Pain Should Be Getting Our Attention!

August 23, 2010

The Affordable Care Act was signed into law on March 23, 2010. As health care reform is implemented and the United States continues to devote extensive resources to health care; there are real opportunities to improve health care quality and equity by improving pain care. Specifically, pain research practice and policy can substantively inform the broader national health care policy debate (Green 2008). Pain has reached epidemic proportions with nearly 100 million Americans living with acute, chronic, cancer pain or pain due to a terminal illness. Yet pain is a silent epidemic, and pain care is plagued by problems with access, assessment, treatment, quality, and disparities (Green, Anderson et al. 2003). Aging baby boomers and increased survival from catastrophic injuries, cancer, and diabetes will yield dramatic increases in the prevalence of pain and has long term implications on the nation’s health and well-being. The epidemic coincides with problems in health care access, quality, and disparities. Thus, undiagnosed, untreated, and under-treated pain is a significant public health problem.

Overall, pain complaints are a leading cause for all physician visits, health care costs, and disability in the United States. A recent issue brief from the Center for Healthcare Research and Transformation highlights the cost of pain in Michigan and the nation, as well as gender differences. Several of the most frequent diagnoses and costliest procedures were due to pain, with Vicoden™ the most commonly prescribed medication. Clearly PAIN should be getting our attention! Pain is a thief in the night that steals America’s mental health, sleep, economic productivity, physical health, and family relationships. The physical, societal, and emotional cost of pain are particularly important as the U.S. ages and diversifies.

Currently, individuals greater than 65 years old use more medications to control pain than any other segment of the population. Racial, ethnic, gender, age, class, and community-related differences in the pain experience are well documented with the pain complaints of minorities, women, and the elderly receiving less attention and lesser quality care (Green, Ndao-Brumblay et al. 2005). Thus, a tsunami of pain is approaching. Altogether these findings illustrate considerable structural barriers to quality pain care and highlight the significant public health and health policy implications. However, a clear disconnect exists between the goals for pain relief and the funding. Without needed improvements in pain assessment and treatment as well as managing the co-morbidities accompanying pain such as sleep disturbance, depression, anxiety, and disability, the increasing prevalence of pain will have devastating socioeconomic implications for all Americans. Thus, pain care provides many opportunities to direct health and social policy but state and federal funding and attention is lacking.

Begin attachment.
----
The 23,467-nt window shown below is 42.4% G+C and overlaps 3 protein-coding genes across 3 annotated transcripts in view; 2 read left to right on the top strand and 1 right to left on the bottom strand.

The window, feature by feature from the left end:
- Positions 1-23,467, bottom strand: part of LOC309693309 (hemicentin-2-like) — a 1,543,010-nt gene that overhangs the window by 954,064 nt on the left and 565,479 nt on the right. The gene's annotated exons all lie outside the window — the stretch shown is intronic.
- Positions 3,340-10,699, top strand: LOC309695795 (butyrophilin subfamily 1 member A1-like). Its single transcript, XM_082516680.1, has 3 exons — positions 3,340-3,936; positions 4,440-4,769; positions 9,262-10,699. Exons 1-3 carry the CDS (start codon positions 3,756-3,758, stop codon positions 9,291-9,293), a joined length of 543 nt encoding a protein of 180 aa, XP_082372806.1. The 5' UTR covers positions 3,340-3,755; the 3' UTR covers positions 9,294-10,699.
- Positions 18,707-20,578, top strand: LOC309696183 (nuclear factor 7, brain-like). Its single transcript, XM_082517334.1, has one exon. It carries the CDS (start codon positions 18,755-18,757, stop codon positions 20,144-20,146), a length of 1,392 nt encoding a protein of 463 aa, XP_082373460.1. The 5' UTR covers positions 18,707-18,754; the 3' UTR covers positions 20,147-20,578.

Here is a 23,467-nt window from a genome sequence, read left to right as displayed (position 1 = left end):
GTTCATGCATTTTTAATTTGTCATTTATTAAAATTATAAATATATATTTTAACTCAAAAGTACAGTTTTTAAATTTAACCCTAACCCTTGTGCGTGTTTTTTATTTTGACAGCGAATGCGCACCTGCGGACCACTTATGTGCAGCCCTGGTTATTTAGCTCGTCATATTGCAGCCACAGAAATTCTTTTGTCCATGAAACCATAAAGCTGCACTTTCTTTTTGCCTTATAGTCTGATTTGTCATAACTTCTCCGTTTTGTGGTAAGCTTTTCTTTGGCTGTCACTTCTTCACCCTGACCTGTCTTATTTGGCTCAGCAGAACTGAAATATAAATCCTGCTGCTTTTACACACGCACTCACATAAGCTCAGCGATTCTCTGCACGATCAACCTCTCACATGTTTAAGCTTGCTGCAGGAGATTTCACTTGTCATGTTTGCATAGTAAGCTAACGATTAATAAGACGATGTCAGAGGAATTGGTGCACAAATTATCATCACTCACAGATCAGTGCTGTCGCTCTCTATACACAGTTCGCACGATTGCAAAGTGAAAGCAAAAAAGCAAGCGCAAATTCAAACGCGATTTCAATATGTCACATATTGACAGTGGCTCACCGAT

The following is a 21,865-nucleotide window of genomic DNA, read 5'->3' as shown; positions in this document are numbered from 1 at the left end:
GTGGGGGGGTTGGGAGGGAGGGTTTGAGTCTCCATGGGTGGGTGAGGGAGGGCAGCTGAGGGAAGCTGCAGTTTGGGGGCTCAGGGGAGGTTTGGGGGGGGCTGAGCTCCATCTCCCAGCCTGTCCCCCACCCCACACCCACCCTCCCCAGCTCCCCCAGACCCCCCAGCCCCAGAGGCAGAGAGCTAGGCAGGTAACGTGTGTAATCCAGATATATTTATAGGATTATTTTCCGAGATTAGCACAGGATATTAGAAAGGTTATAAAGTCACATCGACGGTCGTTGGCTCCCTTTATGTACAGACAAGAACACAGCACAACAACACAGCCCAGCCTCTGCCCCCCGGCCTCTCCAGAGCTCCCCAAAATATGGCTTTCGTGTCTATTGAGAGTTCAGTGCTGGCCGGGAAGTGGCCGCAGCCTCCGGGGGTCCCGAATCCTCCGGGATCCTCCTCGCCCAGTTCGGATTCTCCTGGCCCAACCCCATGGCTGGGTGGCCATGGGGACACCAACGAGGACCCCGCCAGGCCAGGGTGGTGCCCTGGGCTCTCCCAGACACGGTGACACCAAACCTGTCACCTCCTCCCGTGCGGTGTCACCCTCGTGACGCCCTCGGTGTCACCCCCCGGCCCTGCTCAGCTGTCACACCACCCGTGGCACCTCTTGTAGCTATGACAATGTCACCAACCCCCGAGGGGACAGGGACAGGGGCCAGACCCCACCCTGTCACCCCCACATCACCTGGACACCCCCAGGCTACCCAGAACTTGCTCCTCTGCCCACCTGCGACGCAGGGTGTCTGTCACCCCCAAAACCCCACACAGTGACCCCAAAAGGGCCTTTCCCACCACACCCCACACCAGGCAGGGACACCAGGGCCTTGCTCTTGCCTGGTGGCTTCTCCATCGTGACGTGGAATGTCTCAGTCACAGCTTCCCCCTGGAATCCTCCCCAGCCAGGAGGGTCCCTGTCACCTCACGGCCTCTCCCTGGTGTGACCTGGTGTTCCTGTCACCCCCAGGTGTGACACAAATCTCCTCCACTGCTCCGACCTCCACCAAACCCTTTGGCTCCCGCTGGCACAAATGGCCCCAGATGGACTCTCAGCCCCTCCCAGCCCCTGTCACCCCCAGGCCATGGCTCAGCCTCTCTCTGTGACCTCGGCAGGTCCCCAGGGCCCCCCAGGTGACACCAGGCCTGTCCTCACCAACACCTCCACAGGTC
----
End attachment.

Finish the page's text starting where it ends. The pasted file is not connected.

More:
It is imperative that pain is included in a substantive manner in ongoing discussions regarding health care reform, continuing education for health care professionals, and public discourse. Optimizing pain care is a neglected topic in medicine with most health professionals receiving minimal education. The Joint Commission on Accreditation of Hospitals and Healthcare Organizations and others (e.g., VA) elevated pain to a health system priority. However, there is a significant gap between the health care dollars spent on doctor’s visits, medications, lost work productivity, worker’s compensation, and long term disability due to pain complaints, when compared to dollars spent on primary prevention and research (Green 2008). There is considerable variability in clinician education and knowledge, attitudes, and decision-making; complicating efforts designed to improve the quality of health and pain care. These factors contribute to suboptimal pain assessment and treatment yielding several challenges for health care planning.

The good news is that policy makers were listening to the voices of millions of people living with pain when they included the National Pain Care Policy Act within the Affordable Care Act, thereby providing hope for an interdisciplinary agenda designed to improve the science and reduce the burden of pain for millions of Americans and their families. The bad news is that this portion of the law was authorized but not appropriated. Thus, Congress must appropriately fund and make a worthwhile investment in a comprehensive pain care and research agenda to improve the health and well-being of millions of Americans living with pain. Substantial improvements in health and reductions in disability are achievable by delivering high quality, high value, and equitable pain care. The failure to commit to a worthwhile investment in a comprehensive pain agenda will have long lasting socio-economic consequences for our nation.

Carmen Green is a Professor of Anesthesiology, Professor of Obstetrics and Gynecology, and Professor of Health Management and Policy at the U-M Medical School and a member of CHRT’s board of directors.

Other Resources


1. Green, C. R. (2008). “The Healthcare Bubble through the Lens of Pain Research, Practice, and Policy: Advice to the New President and Congress. Editorial.” The Journal of Pain 9(12): 1071-1073.

2. Green, C. R., K. O. Anderson, et al. (2003). “The Unequal Burden of Pain: Confronting Racial and Ethnic Disparities in Pain.” Pain Medicine 4(3): 277-294.

3. Green, C. R., S. K. Ndao-Brumblay, et al. (2005). “Differences in Prescription Opioid Analgesic Availability: Comparing Minority and White Pharmacies across Michigan.” The Journal of Pain 6(10): 689-699.